MEANWHILE, Henry Cabot
Lodge Jr., told the Russians yes-
terday at the UN meeting they had
thrown away their high prestige
gained in World War n because
of "violent words and deeds" in
Soviet foreign policy.
In blunt language, which drew
frequent applause in the packed
U. N. General Assembly, the U. S.
chief delegate recalled how the
Russians and the Americans had
fought side by side and how the
Russians had won many friends
and much respect.
But the Kremlin leaders, driven
by fear of their own people, Lodge
said, had turned to a policy of
imperialism and dreams of world
dominion which had led them to
smear the same American soldiers
they once praised.
Committee Cites
Excess Expenses
WASHINGTON-(R)-A House sub-
committee reported yesterday that
officials of the Truman admin-
istration, in "a flagrant example
of executive malpractice," collected

thousands of dollars for accrued
annual leave before they quit.
The House report listed eight
Cabinet members among those
who turned their accrued leave
into cash in violation "of the in-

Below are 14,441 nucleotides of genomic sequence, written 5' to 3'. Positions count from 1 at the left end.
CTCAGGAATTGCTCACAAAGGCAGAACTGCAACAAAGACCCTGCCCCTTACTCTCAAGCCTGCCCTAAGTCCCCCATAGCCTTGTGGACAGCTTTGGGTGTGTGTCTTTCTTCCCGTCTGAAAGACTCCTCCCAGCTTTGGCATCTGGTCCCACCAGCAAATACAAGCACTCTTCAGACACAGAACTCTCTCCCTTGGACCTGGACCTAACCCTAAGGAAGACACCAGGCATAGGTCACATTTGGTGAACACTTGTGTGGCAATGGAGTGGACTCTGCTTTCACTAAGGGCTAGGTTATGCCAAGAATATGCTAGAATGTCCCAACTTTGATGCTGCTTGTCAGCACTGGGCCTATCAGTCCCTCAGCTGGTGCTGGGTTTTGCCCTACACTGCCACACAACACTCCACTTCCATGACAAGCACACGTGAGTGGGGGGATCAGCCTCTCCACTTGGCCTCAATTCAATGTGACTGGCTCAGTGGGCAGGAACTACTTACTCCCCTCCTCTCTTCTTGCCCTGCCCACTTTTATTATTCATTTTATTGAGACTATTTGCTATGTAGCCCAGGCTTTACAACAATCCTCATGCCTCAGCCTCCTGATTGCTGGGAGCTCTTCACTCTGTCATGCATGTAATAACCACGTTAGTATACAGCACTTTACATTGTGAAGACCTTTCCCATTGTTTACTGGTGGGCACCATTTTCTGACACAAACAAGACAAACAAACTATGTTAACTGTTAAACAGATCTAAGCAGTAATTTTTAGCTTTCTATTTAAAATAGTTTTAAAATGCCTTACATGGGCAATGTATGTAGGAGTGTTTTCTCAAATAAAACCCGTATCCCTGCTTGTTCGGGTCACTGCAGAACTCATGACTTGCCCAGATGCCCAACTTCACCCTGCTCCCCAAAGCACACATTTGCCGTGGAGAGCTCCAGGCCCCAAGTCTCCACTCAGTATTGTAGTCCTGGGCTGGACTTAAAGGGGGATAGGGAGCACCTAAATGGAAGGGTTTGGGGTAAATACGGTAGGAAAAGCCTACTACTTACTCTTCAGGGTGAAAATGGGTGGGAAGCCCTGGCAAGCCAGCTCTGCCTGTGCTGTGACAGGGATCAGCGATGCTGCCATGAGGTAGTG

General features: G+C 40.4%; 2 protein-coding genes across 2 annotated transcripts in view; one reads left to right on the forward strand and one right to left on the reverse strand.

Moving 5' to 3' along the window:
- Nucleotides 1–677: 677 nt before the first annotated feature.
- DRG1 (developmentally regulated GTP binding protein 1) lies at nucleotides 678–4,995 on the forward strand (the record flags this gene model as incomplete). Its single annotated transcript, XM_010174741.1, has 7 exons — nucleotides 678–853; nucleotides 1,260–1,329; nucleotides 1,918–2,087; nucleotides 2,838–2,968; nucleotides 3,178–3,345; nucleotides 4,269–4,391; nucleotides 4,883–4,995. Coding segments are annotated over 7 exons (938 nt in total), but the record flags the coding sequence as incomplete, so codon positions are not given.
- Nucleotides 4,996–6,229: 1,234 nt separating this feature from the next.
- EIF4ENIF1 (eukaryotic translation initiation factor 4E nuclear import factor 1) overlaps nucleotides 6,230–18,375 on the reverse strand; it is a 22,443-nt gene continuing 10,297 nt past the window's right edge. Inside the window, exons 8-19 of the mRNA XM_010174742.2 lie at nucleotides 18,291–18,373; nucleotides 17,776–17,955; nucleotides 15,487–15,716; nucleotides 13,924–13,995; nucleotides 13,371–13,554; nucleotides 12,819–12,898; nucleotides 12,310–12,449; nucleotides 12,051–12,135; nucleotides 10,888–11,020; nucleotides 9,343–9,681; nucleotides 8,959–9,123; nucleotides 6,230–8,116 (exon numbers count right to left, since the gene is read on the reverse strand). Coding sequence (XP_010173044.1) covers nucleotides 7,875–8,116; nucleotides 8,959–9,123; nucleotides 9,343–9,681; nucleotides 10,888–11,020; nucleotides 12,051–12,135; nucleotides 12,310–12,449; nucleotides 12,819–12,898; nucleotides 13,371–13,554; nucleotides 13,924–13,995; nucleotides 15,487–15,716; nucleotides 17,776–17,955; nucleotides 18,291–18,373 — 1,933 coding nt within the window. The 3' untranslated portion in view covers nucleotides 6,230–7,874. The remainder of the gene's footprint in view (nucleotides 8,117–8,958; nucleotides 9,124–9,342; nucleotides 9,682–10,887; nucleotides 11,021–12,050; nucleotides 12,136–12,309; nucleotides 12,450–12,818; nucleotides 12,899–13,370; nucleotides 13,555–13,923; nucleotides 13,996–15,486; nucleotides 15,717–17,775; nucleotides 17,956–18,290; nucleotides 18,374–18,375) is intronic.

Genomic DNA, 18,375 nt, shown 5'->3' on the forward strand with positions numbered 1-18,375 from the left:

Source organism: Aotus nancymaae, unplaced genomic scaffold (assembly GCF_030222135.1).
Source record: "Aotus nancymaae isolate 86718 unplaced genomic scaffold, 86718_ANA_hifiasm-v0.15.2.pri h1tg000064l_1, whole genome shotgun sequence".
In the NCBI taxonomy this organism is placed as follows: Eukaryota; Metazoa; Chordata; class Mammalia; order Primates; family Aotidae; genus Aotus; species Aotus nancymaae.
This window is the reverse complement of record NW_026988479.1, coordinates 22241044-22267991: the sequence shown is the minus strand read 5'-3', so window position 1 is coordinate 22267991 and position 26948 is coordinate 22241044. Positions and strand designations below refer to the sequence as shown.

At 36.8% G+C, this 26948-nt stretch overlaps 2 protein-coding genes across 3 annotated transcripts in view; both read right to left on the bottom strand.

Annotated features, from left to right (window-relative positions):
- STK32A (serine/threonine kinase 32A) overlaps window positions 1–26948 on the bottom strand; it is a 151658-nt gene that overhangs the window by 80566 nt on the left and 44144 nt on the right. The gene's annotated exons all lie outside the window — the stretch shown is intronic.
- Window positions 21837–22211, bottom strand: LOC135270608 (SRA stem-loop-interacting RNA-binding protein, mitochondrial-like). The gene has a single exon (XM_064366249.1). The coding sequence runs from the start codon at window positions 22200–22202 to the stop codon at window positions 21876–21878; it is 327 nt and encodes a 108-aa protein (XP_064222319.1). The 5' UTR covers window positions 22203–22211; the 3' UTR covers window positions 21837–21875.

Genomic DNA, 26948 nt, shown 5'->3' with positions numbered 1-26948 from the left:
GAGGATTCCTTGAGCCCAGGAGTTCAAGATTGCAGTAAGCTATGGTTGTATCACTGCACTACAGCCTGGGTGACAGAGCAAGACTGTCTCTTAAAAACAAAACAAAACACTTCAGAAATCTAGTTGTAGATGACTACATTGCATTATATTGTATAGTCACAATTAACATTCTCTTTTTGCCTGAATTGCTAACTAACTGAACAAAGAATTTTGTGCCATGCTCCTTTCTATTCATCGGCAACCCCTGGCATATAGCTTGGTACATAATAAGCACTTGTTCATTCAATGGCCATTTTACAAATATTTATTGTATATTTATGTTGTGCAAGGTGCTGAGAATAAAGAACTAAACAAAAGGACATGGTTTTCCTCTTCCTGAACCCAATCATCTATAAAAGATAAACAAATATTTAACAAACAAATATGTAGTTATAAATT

tent of Congress." Payments since
last Nov. 1 have totaled $709,538
to 215 persons, the subcommittee
said.

RESCUE ACTION-Jet pilot Lt. Robert B. Stamatis of San
Francisco, attached to the carrier USS Philippine Sea, swings
from high-line as he is transferred from the Canadian destroyer
HMCS Athabaskan to the carrier Valley Forge.
COUNTY STUDY:
Planning Commission
'Approves Area Report
By HARRY LUNN
An extensive six-year study of Washtenaw County's projected
industrial, housing and community needs during the next 20 years
was culminated last night in adoption of the Ann Arbor-Ypsilanti
Metropolitan Plan by the County Planning Commission.
Together with detailed reports and illustrative maps, the area
plan will be sent to the County Board of Supervisors for consideration.
* * * *
ANTICIPATING area population growth from 101,000 residents
in 1950 to 172,000 by 1970, the report outlines general recommenda-
tions for land allocation, leaving definite zoning proposals to the
discretion of local authorities.
Although a master plan is being developed for the county
as a whole, last night's approved report concentrates upon the

Residence Hall Board
OK's New Rate Hike;
Amount Not Revealed

0

Final Action
Awaits vote
By Re1gents
Quad Presidents
Angered by Move
By BOB JAFFE
The Board of Governors of resi-
dence halls yesterday approved an
increase in residence hall rates
for the coming semester, reliable
sources revealed.
While Board members would not
disclose the exact amount, Roger
Kidston, '54, East Quad president,
felt that the hike will be- a "sub-
stantial" one.